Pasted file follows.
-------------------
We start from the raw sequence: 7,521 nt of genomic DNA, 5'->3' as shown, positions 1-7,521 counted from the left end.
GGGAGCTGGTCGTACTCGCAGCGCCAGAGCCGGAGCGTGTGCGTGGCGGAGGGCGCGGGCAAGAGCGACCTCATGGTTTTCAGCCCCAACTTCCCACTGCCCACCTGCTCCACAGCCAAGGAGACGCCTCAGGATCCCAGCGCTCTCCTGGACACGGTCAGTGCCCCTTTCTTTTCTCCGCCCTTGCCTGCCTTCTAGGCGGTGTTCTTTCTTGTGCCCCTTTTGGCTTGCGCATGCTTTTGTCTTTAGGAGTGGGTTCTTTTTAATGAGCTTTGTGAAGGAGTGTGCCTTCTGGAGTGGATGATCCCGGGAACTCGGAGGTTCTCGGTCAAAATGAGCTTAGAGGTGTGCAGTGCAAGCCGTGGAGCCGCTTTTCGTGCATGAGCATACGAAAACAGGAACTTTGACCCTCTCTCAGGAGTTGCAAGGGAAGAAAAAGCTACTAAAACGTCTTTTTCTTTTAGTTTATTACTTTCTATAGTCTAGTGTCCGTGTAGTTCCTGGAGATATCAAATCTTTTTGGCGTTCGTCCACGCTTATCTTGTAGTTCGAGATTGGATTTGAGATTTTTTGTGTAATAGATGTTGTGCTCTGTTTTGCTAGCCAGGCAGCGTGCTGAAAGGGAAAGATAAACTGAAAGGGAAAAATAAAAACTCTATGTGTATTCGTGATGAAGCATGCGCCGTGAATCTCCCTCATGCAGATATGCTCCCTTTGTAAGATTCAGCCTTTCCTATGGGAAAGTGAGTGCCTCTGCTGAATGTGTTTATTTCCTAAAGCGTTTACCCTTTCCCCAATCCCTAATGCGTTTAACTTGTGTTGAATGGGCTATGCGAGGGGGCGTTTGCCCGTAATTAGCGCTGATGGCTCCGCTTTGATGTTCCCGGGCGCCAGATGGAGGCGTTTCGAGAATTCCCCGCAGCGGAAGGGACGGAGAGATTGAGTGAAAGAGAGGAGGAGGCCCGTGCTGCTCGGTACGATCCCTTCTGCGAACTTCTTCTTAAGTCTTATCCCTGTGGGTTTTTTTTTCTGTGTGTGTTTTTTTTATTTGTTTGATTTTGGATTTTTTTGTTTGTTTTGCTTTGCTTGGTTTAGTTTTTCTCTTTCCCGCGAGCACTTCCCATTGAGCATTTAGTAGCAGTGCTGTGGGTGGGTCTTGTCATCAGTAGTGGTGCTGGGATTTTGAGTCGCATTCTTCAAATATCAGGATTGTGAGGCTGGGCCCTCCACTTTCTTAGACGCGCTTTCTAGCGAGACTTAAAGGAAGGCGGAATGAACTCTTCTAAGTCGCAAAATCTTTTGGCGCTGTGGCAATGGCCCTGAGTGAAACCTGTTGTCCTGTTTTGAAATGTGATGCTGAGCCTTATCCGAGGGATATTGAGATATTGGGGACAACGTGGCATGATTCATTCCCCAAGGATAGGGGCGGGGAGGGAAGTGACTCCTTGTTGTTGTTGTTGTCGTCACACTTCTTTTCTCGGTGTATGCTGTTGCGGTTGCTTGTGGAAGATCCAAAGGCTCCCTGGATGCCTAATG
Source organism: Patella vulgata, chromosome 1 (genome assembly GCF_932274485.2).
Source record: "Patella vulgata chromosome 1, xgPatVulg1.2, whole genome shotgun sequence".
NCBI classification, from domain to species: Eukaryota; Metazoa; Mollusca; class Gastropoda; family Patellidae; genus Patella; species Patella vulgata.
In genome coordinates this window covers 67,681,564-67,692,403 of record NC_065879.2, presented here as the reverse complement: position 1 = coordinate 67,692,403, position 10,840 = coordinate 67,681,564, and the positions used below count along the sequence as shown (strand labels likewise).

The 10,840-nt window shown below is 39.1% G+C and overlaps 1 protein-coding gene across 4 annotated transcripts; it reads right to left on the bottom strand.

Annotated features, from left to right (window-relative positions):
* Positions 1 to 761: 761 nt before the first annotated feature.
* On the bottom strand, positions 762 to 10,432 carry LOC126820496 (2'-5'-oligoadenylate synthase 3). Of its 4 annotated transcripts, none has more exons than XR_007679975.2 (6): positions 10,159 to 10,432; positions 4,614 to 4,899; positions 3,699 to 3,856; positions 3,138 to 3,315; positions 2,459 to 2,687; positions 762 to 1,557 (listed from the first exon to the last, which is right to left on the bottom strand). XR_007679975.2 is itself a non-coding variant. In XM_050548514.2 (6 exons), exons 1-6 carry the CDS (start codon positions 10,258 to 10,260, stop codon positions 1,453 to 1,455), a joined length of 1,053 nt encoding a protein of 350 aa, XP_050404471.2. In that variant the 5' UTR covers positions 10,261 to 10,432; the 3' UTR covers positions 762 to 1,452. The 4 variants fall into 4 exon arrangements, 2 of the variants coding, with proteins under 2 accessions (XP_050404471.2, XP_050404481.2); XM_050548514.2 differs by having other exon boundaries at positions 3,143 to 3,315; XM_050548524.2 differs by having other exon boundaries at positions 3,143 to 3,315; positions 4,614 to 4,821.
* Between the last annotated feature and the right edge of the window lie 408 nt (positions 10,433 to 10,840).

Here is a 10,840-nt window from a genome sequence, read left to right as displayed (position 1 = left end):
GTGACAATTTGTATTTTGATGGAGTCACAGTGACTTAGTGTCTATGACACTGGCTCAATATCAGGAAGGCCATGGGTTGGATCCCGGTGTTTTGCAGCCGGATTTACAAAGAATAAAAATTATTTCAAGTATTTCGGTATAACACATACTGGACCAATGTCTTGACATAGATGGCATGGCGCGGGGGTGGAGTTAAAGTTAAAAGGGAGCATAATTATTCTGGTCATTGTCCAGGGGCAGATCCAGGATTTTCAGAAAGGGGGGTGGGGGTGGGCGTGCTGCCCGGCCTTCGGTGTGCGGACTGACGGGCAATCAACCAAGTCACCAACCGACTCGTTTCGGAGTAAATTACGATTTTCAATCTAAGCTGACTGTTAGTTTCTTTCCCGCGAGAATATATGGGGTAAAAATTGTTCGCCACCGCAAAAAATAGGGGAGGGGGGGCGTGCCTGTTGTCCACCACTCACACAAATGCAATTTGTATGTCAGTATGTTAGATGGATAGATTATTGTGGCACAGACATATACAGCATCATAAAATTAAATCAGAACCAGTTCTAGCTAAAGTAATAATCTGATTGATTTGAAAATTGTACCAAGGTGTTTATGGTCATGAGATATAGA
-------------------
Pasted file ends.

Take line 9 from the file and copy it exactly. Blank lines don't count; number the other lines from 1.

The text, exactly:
* Positions 1 to 761: 761 nt before the first annotated feature.